The U.S. House of Representatives passed a budget reconciliation bill by a vote of 217 to 215. Fourteen Republicans joined all voting Democrats and one Independent in opposing the bill.

The budget includes language seeking to:

— Sell off millions of acres of public lands currently protected by the federal government at bargain-basement prices — solely for the private gain of private corporations — in one of the largest land giveaways in our nation's history. Companies would be able to buy public lands containing valuable minerals for a tiny fraction of their market value, without paying any royalties or additional fees. Areas in or near national parks, including Yosemite, Yellowstone, and Grand Canyon, could all be at risk.

— Deem as “adequate” an as-yet-unwritten environmental impact statement for oil shale development. State and local governments, Indian tribes, and citizens across the nation would be deprived of the opportunity to voice their concerns about oil shale exploitation, and its impacts on clean air, safe drinking water, and vulnerable ecosystems.

— Split the Ninth Circuit Court of Appeals, isolating California and Hawaii from Alaska, Arizona, Idaho, Montana, Nevada, Oregon, and Washington. Anti-environmental interests want to “judge-shop” in a new federal circuit court, where they hope judges would look the other way when environmental laws are violated. Former Governor and Senator Pete Wilson, a California Republican, has opposed such a split, calling it “environmental gerrymandering.” The vast majority of Ninth Circuit judges, including all Bush appointees, oppose splitting the circuit.

— Cut important Farm Bill programs that help farmers and ranchers protect and enhance natural resources on their land. The Conservation Security Program, which rewards good conservation stewardship, would be cut by $504 million over five years. The Watershed Rehabilitation Program would be eliminated, meaning a loss of $225 million that local governments use to rehabilitate aging dams and other flood control projects. The bill also eliminates the budget for popular and effective federal programs that support farm-related energy efficiency and renewable energy projects.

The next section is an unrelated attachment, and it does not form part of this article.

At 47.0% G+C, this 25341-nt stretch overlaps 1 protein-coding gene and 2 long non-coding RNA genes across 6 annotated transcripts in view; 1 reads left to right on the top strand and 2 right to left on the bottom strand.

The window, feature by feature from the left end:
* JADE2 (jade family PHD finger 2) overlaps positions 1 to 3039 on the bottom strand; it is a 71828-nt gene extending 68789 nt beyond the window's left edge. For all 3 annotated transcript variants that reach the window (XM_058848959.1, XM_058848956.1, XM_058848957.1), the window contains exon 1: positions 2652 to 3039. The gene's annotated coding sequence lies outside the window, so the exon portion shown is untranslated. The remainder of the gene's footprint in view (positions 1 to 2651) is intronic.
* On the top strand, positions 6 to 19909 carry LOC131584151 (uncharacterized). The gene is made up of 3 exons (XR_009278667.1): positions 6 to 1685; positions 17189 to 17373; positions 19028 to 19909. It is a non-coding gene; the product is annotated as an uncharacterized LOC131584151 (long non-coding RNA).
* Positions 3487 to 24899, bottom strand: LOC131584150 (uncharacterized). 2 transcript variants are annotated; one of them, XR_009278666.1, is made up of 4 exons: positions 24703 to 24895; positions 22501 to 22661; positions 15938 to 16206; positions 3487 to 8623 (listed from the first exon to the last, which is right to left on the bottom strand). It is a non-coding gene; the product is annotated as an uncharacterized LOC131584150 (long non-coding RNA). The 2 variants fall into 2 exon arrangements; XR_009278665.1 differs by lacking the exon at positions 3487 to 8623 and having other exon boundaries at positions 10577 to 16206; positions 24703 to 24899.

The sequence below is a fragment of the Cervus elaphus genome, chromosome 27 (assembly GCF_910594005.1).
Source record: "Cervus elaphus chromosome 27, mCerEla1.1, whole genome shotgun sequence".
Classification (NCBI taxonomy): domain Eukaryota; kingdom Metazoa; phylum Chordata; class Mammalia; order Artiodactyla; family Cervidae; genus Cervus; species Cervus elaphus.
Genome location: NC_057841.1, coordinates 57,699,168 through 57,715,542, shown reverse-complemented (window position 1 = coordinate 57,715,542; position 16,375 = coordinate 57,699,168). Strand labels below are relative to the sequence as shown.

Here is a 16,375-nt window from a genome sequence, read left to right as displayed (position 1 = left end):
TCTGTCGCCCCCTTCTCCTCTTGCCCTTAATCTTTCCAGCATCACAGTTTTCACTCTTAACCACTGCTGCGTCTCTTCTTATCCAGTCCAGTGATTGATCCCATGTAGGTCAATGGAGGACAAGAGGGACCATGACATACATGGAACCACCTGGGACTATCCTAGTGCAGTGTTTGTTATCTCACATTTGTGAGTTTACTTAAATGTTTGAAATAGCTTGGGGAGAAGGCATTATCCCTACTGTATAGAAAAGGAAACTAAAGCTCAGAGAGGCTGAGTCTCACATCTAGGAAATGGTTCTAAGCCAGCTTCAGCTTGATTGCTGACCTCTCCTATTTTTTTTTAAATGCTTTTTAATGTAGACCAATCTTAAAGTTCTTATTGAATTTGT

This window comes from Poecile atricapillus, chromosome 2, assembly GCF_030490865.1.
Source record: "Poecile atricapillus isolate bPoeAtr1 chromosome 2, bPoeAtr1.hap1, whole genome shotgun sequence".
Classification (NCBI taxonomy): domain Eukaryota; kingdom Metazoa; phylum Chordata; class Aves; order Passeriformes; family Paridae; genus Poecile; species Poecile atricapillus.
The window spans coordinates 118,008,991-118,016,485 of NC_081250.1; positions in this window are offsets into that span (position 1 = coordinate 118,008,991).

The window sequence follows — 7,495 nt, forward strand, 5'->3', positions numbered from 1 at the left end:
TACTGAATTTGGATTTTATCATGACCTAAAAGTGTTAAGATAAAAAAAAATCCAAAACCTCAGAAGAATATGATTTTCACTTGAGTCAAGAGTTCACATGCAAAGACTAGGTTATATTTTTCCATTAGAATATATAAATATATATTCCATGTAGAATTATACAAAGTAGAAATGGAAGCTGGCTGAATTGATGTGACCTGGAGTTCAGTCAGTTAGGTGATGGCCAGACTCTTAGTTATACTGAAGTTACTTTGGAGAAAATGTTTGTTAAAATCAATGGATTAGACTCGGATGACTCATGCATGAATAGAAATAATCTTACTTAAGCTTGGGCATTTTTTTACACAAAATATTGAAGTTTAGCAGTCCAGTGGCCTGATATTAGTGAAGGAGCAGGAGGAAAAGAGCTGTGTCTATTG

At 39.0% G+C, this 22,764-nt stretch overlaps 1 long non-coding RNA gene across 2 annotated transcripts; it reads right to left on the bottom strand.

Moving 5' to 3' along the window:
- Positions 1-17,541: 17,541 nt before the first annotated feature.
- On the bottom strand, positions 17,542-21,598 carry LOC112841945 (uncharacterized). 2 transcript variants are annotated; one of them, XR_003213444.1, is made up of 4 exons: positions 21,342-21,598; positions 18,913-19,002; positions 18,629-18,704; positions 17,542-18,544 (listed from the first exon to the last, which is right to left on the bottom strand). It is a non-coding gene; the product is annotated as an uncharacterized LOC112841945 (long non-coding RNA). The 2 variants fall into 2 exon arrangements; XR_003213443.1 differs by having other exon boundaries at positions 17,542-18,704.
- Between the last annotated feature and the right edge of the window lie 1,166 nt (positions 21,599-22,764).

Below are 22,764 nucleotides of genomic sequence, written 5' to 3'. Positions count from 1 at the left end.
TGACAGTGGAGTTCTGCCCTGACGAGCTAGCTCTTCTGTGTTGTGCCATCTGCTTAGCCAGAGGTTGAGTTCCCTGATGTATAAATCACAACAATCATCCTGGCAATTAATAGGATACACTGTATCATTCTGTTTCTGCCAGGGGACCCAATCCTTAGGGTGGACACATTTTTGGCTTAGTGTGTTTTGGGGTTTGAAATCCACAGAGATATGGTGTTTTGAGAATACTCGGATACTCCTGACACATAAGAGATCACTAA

“Since only minor changes have been made to the budget proposal, it is obvious that a lot of arm twisting must have occurred since then,” said Sarah Wilhoite, legislative associate for Earthjustice. “Congress recognized that special places like the Arctic Refuge need protection. However, it is unfortunate they did not apply that standard of protection to our other sensitive public lands.”

According to the Sierra Club, this bill spares the Arctic National Wildlife Refuge and coastlines from drilling but puts America's public lands up for sale.

“We thank those Members of Congress who helped keep Arctic and offshore
drilling out of the budget in this round. We urge them to stand strong and
ensure that the budget does not become a vehicle for those losing
provisions and the bad measures on mining and cuts to conservation programs
that remained in the bill. America deserves an honest dialogue about a real
energy future, not bogus policy crammed through in the federal budget,” said Carl Pope, Sierra Club Executive Director.

“The removal of Arctic and coastal drilling by no means implies this bill
is good for America. The House passed a bill loaded down with draconian
cuts to programs for the most vulnerable in our country, provisions to
allow mining and other companies to privatize public lands, serious funding
cuts for important conservation programs, and a split in the 9th Circuit
Court of Appeals.

“The removal of Arctic and coastal drilling clearly demonstrates that
attempts to pass Arctic Refuge and coastal drilling through the budget
process are non-starters with the American people and the House. Leadership
was under intense pressure from moderate Republicans opposed to drilling,
and we hope their firm stand serves as a warning that any budget that would
open the Arctic Refuge or America?s coasts to destructive drilling faces a
dead-end in the House.

“Unfortunately, the oil and gas industries and their allies in Congress
will not take 'no' for an answer. They have coveted the America's Arctic
Refuge and coasts for decades, and they will not give up easily. The Senate
version of the Budget does include an Arctic drilling provision, and they
will try to send a final bill back to the House with Arctic drilling still
in. And some members in the House are still intent on opening up America's
coasts to oil and gas drilling as well.”